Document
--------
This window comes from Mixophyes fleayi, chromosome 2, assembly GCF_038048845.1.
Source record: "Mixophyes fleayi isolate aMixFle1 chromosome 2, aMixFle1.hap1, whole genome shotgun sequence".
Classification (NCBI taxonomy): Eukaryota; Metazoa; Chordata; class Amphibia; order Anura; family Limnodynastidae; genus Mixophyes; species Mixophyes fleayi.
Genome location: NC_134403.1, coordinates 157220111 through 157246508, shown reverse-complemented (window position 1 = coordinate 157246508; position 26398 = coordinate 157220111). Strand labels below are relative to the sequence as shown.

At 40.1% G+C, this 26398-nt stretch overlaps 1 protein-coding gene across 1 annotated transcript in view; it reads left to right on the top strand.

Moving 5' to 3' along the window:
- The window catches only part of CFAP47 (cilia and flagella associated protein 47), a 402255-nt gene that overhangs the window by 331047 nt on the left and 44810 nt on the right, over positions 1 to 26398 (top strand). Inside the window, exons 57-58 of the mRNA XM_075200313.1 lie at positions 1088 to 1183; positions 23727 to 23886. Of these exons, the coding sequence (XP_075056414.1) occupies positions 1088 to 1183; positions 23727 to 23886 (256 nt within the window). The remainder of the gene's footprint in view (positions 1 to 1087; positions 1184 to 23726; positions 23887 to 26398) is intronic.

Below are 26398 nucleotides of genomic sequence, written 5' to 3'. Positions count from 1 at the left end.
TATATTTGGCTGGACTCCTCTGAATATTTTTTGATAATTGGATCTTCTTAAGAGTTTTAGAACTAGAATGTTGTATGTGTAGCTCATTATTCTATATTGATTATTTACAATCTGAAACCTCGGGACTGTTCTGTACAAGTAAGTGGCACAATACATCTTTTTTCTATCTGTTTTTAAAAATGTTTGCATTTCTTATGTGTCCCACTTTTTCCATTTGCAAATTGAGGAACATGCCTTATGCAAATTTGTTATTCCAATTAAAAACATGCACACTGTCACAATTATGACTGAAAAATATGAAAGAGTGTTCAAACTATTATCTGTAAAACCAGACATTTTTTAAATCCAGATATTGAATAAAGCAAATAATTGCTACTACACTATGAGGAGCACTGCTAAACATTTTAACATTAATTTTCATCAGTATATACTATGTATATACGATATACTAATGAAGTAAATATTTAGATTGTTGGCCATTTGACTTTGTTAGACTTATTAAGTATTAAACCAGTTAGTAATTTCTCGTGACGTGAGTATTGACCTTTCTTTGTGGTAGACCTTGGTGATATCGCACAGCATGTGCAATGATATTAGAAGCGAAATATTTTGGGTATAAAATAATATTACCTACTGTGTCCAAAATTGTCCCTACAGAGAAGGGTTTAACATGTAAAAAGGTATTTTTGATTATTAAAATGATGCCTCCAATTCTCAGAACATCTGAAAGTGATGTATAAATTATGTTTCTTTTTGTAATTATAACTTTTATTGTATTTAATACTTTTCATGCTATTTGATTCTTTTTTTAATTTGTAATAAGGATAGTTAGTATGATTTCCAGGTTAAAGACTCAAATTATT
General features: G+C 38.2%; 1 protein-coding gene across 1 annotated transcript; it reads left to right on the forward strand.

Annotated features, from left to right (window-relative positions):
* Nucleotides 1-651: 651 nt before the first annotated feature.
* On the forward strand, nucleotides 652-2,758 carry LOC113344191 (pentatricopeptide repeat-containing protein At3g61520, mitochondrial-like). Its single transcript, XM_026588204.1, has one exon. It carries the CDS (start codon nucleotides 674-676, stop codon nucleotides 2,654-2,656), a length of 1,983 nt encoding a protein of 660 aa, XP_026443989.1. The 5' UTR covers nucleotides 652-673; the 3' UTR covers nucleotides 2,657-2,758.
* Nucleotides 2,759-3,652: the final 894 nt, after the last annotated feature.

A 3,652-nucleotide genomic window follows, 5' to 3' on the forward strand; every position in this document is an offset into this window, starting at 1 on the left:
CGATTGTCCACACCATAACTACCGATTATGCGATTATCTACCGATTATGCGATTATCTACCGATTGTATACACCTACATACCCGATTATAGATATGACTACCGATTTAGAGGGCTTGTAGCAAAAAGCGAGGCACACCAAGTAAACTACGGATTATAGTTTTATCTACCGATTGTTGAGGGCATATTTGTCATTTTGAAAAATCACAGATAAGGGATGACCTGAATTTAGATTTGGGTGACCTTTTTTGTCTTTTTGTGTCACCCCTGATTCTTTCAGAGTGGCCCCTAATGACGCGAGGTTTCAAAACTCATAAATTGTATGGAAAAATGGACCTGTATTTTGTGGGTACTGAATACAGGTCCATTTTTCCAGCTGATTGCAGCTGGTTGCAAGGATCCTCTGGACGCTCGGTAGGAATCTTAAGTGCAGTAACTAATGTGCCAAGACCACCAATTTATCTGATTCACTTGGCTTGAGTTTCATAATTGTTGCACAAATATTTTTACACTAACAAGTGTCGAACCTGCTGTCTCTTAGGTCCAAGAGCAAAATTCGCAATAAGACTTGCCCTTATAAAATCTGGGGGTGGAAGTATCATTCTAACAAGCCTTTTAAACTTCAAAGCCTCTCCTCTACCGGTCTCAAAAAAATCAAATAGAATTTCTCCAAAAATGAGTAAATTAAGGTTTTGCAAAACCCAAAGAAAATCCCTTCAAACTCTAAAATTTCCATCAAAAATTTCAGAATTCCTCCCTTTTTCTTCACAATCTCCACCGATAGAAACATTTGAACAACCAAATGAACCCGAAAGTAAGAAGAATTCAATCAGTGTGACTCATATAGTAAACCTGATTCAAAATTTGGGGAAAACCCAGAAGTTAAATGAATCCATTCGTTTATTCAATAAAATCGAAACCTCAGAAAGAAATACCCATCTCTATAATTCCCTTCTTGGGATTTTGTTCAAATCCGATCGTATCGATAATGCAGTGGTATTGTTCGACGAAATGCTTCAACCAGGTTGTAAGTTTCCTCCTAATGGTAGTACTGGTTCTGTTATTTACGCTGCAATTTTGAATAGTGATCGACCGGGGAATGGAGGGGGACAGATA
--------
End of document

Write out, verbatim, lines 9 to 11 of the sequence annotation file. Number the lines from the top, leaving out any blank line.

TATATTTGGCTGGACTCCTCTGAATATTTTTTGATAATTGGATCTTCTTAAGAGTTTTAGAACTAGAATGTTGTATGTGTAGCTCATTATTCTATATTGATTATTTACAATCTGAAACCTCGGGACTGTTCTGTACAAGTAAGTGGCACAATACATCTTTTTTCTATCTGTTTTTAAAAATGTTTGCATTTCTTATGTGTCCCACTTTTTCCATTTGCAAATTGAGGAACATGCCTTATGCAAATTTGTTATTCCAATTAAAAACATGCACACTGTCACAATTATGACTGAAAAATATGAAAGAGTGTTCAAACTATTATCTGTAAAACCAGACATTTTTTAAATCCAGATATTGAATAAAGCAAATAATTGCTACTACACTATGAGGAGCACTGCTAAACATTTTAACATTAATTTTCATCAGTATATACTATGTATATACGATATACTAATGAAGTAAATATTTAGATTGTTGGCCATTTGACTTTGTTAGACTTATTAAGTATTAAACCAGTTAGTAATTTCTCGTGACGTGAGTATTGACCTTTCTTTGTGGTAGACCTTGGTGATATCGCACAGCATGTGCAATGATATTAGAAGCGAAATATTTTGGGTATAAAATAATATTACCTACTGTGTCCAAAATTGTCCCTACAGAGAAGGGTTTAACATGTAAAAAGGTATTTTTGATTATTAAAATGATGCCTCCAATTCTCAGAACATCTGAAAGTGATGTATAAATTATGTTTCTTTTTGTAATTATAACTTTTATTGTATTTAATACTTTTCATGCTATTTGATTCTTTTTTTAATTTGTAATAAGGATAGTTAGTATGATTTCCAGGTTAAAGACTCAAATTATT
General features: G+C 38.2%; 1 protein-coding gene across 1 annotated transcript; it reads left to right on the forward strand.

Annotated features, from left to right (window-relative positions):